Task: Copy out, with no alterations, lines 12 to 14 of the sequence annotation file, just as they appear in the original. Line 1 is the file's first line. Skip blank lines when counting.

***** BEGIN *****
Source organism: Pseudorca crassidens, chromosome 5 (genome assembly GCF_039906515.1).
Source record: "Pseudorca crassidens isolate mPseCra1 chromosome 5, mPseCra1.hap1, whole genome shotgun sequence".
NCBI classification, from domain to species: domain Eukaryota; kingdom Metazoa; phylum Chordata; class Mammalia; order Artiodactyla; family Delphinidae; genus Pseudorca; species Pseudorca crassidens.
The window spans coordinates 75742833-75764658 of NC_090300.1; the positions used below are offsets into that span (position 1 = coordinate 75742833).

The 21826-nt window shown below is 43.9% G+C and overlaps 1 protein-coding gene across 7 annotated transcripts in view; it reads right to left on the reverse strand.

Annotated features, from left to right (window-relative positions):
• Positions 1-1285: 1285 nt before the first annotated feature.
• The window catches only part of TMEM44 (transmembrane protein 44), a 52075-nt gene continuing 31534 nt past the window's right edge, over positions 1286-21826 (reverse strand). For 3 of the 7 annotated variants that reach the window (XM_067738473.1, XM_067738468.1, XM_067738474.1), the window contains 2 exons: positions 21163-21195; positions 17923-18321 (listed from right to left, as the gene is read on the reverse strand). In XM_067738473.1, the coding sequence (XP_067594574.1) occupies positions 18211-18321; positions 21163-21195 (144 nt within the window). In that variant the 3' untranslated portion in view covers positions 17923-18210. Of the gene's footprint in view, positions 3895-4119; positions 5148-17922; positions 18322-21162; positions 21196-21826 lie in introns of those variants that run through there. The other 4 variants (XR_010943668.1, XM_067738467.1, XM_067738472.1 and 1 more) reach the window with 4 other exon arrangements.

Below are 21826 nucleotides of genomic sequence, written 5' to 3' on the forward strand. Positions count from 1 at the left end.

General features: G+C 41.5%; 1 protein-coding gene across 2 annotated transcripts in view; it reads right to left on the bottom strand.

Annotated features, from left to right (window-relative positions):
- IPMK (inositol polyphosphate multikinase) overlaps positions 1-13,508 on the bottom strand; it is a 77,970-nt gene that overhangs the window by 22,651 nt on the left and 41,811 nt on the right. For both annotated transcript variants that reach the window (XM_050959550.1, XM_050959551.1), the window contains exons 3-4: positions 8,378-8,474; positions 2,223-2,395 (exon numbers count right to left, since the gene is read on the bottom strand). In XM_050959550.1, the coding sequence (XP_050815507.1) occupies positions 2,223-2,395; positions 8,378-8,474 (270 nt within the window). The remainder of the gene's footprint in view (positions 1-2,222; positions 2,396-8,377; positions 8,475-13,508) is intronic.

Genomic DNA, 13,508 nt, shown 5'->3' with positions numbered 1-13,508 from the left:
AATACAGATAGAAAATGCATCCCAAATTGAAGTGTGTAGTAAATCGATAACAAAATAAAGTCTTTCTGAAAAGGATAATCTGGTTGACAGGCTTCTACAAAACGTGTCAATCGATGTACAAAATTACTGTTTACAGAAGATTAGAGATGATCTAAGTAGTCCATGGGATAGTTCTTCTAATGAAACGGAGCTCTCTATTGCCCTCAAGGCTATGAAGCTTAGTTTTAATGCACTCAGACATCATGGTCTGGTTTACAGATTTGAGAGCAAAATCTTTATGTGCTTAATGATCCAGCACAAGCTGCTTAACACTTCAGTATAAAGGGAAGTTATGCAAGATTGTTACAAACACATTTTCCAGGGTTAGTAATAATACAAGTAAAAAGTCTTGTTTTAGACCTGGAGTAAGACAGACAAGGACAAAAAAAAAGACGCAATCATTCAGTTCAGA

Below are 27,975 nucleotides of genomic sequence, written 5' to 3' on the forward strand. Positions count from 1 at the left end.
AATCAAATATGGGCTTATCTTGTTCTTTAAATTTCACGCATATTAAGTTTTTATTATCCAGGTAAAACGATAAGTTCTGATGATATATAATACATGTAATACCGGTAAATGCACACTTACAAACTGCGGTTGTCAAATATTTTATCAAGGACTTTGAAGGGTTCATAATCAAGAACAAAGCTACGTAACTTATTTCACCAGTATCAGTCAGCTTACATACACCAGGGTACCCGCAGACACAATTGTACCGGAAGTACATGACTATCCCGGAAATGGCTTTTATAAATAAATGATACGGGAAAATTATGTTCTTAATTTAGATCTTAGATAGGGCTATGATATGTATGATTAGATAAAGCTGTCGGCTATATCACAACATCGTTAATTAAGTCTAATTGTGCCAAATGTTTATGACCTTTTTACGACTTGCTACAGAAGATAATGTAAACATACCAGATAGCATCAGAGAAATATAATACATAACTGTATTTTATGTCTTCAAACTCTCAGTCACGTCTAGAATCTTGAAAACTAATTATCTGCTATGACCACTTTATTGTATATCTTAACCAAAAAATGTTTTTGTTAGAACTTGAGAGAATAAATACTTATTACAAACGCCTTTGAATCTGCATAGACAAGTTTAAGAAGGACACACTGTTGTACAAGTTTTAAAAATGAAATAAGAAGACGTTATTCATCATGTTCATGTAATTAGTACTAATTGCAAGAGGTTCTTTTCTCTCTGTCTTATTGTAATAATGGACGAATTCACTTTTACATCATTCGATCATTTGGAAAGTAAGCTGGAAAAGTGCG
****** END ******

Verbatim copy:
- IPMK (inositol polyphosphate multikinase) overlaps positions 1-13,508 on the bottom strand; it is a 77,970-nt gene that overhangs the window by 22,651 nt on the left and 41,811 nt on the right. For both annotated transcript variants that reach the window (XM_050959550.1, XM_050959551.1), the window contains exons 3-4: positions 8,378-8,474; positions 2,223-2,395 (exon numbers count right to left, since the gene is read on the bottom strand). In XM_050959550.1, the coding sequence (XP_050815507.1) occupies positions 2,223-2,395; positions 8,378-8,474 (270 nt within the window). The remainder of the gene's footprint in view (positions 1-2,222; positions 2,396-8,377; positions 8,475-13,508) is intronic.

Genomic DNA, 13,508 nt, shown 5'->3' with positions numbered 1-13,508 from the left:
AATACAGATAGAAAATGCATCCCAAATTGAAGTGTGTAGTAAATCGATAACAAAATAAAGTCTTTCTGAAAAGGATAATCTGGTTGACAGGCTTCTACAAAACGTGTCAATCGATGTACAAAATTACTGTTTACAGAAGATTAGAGATGATCTAAGTAGTCCATGGGATAGTTCTTCTAATGAAACGGAGCTCTCTATTGCCCTCAAGGCTATGAAGCTTAGTTTTAATGCACTCAGACATCATGGTCTGGTTTACAGATTTGAGAGCAAAATCTTTATGTGCTTAATGATCCAGCACAAGCTGCTTAACACTTCAGTATAAAGGGAAGTTATGCAAGATTGTTACAAACACATTTTCCAGGGTTAGTAATAATACAAGTAAAAAGTCTTGTTTTAGACCTGGAGTAAGACAGACAAGGACAAAAAAAAAGACGCAATCATTCAGTTCAGA